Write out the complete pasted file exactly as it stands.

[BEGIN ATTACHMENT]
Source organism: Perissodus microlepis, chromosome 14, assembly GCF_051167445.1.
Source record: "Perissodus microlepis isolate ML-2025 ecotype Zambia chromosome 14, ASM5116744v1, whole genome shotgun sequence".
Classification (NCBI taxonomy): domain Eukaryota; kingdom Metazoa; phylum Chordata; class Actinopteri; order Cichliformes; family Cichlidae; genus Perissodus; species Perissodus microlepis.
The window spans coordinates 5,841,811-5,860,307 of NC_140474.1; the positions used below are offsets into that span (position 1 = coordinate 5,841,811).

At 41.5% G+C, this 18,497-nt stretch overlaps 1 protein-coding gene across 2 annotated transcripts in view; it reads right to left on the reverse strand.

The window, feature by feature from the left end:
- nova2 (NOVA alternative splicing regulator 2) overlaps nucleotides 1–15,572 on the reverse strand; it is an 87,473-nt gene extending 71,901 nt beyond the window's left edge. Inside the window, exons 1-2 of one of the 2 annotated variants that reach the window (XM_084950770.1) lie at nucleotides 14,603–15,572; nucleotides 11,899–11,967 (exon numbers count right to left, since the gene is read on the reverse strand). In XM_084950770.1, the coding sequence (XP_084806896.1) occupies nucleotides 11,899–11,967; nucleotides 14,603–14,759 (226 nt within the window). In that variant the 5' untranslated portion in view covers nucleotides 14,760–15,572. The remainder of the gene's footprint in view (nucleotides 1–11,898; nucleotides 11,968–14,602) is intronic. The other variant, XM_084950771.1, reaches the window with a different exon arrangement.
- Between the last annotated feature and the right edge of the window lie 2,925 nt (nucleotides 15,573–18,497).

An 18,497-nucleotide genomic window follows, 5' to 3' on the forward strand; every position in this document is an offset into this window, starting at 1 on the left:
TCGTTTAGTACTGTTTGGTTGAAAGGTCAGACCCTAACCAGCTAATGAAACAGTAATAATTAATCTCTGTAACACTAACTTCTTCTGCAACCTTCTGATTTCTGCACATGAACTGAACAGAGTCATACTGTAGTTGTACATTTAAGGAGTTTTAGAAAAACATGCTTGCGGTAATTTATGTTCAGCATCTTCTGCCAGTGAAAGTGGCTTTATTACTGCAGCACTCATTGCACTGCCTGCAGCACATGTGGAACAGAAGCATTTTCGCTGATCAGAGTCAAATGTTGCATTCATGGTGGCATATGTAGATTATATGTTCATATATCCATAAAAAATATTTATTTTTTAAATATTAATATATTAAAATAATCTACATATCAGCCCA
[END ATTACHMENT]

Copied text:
Source organism: Perissodus microlepis, chromosome 14, assembly GCF_051167445.1.
Source record: "Perissodus microlepis isolate ML-2025 ecotype Zambia chromosome 14, ASM5116744v1, whole genome shotgun sequence".
Classification (NCBI taxonomy): domain Eukaryota; kingdom Metazoa; phylum Chordata; class Actinopteri; order Cichliformes; family Cichlidae; genus Perissodus; species Perissodus microlepis.
The window spans coordinates 5,841,811-5,860,307 of NC_140474.1; the positions used below are offsets into that span (position 1 = coordinate 5,841,811).

At 41.5% G+C, this 18,497-nt stretch overlaps 1 protein-coding gene across 2 annotated transcripts in view; it reads right to left on the reverse strand.

The window, feature by feature from the left end:
- nova2 (NOVA alternative splicing regulator 2) overlaps nucleotides 1–15,572 on the reverse strand; it is an 87,473-nt gene extending 71,901 nt beyond the window's left edge. Inside the window, exons 1-2 of one of the 2 annotated variants that reach the window (XM_084950770.1) lie at nucleotides 14,603–15,572; nucleotides 11,899–11,967 (exon numbers count right to left, since the gene is read on the reverse strand). In XM_084950770.1, the coding sequence (XP_084806896.1) occupies nucleotides 11,899–11,967; nucleotides 14,603–14,759 (226 nt within the window). In that variant the 5' untranslated portion in view covers nucleotides 14,760–15,572. The remainder of the gene's footprint in view (nucleotides 1–11,898; nucleotides 11,968–14,602) is intronic. The other variant, XM_084950771.1, reaches the window with a different exon arrangement.
- Between the last annotated feature and the right edge of the window lie 2,925 nt (nucleotides 15,573–18,497).

An 18,497-nucleotide genomic window follows, 5' to 3' on the forward strand; every position in this document is an offset into this window, starting at 1 on the left:
TCGTTTAGTACTGTTTGGTTGAAAGGTCAGACCCTAACCAGCTAATGAAACAGTAATAATTAATCTCTGTAACACTAACTTCTTCTGCAACCTTCTGATTTCTGCACATGAACTGAACAGAGTCATACTGTAGTTGTACATTTAAGGAGTTTTAGAAAAACATGCTTGCGGTAATTTATGTTCAGCATCTTCTGCCAGTGAAAGTGGCTTTATTACTGCAGCACTCATTGCACTGCCTGCAGCACATGTGGAACAGAAGCATTTTCGCTGATCAGAGTCAAATGTTGCATTCATGGTGGCATATGTAGATTATATGTTCATATATCCATAAAAAATATTTATTTTTTAAATATTAATATATTAAAATAATCTACATATCAGCCCA